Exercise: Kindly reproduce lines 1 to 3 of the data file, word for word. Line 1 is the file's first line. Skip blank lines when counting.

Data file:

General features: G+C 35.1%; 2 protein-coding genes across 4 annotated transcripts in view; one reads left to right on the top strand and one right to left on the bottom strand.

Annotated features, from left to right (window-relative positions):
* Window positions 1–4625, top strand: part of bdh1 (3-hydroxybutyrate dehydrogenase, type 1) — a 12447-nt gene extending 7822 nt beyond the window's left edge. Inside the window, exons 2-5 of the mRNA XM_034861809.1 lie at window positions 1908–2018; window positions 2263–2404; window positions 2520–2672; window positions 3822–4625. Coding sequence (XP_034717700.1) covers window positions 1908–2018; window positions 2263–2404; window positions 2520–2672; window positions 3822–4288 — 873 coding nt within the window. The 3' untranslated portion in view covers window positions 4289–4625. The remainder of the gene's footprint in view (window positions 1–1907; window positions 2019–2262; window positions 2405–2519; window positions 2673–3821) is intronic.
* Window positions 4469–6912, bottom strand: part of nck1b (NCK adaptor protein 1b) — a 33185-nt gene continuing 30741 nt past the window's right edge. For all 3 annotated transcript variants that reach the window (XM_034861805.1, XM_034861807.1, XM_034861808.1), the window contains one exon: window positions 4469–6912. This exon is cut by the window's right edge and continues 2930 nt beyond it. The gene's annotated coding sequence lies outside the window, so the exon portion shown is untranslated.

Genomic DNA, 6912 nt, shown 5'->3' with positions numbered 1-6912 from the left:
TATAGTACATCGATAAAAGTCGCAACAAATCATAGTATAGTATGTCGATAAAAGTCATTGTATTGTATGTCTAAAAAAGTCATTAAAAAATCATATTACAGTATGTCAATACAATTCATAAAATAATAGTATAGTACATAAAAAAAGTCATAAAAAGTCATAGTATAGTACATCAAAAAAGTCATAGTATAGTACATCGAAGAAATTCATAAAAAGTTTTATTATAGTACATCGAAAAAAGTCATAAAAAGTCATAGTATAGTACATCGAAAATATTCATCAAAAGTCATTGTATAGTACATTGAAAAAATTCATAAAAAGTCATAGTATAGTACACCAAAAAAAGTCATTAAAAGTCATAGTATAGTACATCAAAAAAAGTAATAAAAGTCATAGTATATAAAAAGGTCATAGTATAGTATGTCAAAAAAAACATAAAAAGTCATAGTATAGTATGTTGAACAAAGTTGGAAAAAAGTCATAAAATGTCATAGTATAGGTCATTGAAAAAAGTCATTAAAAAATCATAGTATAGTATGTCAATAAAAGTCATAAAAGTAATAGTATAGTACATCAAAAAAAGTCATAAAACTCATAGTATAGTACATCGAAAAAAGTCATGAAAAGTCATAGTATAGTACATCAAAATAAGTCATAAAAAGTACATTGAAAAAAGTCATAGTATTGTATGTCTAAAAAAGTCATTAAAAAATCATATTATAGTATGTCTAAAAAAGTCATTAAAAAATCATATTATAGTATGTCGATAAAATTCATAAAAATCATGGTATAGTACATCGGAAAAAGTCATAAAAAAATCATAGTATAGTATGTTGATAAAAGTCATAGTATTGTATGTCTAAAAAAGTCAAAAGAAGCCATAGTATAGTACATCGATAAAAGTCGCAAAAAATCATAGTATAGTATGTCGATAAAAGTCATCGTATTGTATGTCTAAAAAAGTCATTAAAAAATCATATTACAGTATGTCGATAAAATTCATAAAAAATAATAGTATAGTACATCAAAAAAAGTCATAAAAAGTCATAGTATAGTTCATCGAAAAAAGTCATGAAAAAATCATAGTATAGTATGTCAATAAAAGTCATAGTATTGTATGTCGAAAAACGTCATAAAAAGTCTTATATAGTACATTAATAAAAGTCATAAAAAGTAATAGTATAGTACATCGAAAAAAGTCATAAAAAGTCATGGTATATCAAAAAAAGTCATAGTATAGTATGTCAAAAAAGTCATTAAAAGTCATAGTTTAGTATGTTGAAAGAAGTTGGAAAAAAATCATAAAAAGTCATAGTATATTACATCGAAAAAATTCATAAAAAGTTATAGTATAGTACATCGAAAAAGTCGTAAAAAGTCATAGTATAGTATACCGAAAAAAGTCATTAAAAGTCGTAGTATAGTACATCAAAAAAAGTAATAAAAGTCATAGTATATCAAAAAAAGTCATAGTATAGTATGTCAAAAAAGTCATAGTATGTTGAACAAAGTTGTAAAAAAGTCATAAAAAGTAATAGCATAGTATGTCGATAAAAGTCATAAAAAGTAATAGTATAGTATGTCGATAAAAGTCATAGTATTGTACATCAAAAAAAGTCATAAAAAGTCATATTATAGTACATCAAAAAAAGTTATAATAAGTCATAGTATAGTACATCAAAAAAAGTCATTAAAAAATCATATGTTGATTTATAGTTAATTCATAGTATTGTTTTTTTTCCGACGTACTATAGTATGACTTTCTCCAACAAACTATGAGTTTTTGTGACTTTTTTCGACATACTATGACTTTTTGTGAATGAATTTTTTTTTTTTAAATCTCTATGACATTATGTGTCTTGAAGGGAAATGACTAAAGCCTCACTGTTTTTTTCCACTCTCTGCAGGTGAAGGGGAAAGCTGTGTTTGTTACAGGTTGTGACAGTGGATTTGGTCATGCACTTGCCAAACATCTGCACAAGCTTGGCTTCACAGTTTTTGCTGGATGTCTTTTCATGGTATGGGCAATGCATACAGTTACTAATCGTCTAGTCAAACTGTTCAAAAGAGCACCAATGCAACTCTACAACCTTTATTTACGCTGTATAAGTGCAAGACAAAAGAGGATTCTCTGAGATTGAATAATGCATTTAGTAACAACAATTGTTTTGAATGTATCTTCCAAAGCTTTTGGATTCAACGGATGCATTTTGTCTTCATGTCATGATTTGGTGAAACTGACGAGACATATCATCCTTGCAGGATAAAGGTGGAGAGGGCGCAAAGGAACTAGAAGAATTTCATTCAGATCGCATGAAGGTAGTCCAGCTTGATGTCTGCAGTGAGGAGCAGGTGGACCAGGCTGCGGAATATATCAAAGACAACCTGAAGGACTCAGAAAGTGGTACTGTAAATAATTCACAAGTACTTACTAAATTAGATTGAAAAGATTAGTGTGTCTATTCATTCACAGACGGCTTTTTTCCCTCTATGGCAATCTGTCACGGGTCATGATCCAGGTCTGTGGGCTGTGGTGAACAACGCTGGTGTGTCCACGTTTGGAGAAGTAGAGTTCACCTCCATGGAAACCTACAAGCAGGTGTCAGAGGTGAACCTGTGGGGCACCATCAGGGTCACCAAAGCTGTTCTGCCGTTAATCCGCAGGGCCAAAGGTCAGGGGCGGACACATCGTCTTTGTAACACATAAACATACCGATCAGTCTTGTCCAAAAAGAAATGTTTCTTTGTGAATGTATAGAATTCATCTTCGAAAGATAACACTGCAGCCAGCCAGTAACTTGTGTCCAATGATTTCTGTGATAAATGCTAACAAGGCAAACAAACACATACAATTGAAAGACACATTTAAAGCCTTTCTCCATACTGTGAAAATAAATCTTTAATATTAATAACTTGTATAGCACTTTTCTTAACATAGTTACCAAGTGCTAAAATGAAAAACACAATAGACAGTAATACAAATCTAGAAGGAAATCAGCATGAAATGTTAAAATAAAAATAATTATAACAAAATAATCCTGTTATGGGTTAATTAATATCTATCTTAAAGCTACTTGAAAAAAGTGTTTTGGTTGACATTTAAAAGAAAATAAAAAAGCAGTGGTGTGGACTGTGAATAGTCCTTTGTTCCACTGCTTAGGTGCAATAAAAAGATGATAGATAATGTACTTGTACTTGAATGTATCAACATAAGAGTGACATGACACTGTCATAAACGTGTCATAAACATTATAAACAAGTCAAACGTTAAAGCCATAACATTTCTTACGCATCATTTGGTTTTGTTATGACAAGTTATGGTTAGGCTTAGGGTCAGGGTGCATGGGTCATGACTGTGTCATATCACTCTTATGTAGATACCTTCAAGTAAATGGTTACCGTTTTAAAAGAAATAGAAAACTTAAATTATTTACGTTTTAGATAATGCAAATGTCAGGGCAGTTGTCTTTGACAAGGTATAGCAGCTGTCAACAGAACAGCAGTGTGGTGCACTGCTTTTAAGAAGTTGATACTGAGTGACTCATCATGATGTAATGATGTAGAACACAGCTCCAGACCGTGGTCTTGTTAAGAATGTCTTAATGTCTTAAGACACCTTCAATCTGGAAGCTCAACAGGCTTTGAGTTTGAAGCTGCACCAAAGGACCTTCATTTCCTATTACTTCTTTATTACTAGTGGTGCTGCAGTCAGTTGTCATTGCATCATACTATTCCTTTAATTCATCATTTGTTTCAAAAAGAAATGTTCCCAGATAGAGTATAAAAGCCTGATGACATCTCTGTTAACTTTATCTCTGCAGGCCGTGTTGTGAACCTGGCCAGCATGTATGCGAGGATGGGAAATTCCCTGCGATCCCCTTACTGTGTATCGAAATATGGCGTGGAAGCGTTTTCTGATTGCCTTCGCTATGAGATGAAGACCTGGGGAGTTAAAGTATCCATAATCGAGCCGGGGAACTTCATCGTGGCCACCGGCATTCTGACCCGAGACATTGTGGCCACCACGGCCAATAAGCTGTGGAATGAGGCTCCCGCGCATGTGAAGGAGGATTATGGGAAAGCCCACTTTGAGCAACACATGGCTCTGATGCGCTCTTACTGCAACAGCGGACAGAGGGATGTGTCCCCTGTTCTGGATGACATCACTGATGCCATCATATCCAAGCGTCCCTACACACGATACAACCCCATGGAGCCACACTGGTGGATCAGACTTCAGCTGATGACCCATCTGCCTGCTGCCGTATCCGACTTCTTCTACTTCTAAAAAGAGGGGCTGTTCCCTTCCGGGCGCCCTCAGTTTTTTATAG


General features: G+C 35.1%; 2 protein-coding genes across 4 annotated transcripts in view; one reads left to right on the top strand and one right to left on the bottom strand.

Annotated features, from left to right (window-relative positions):
* Window positions 1–4625, top strand: part of bdh1 (3-hydroxybutyrate dehydrogenase, type 1) — a 12447-nt gene extending 7822 nt beyond the window's left edge. Inside the window, exons 2-5 of the mRNA XM_034861809.1 lie at window positions 1908–2018; window positions 2263–2404; window positions 2520–2672; window positions 3822–4625. Coding sequence (XP_034717700.1) covers window positions 1908–2018; window positions 2263–2404; window positions 2520–2672; window positions 3822–4288 — 873 coding nt within the window. The 3' untranslated portion in view covers window positions 4289–4625. The remainder of the gene's footprint in view (window positions 1–1907; window positions 2019–2262; window positions 2405–2519; window positions 2673–3821) is intronic.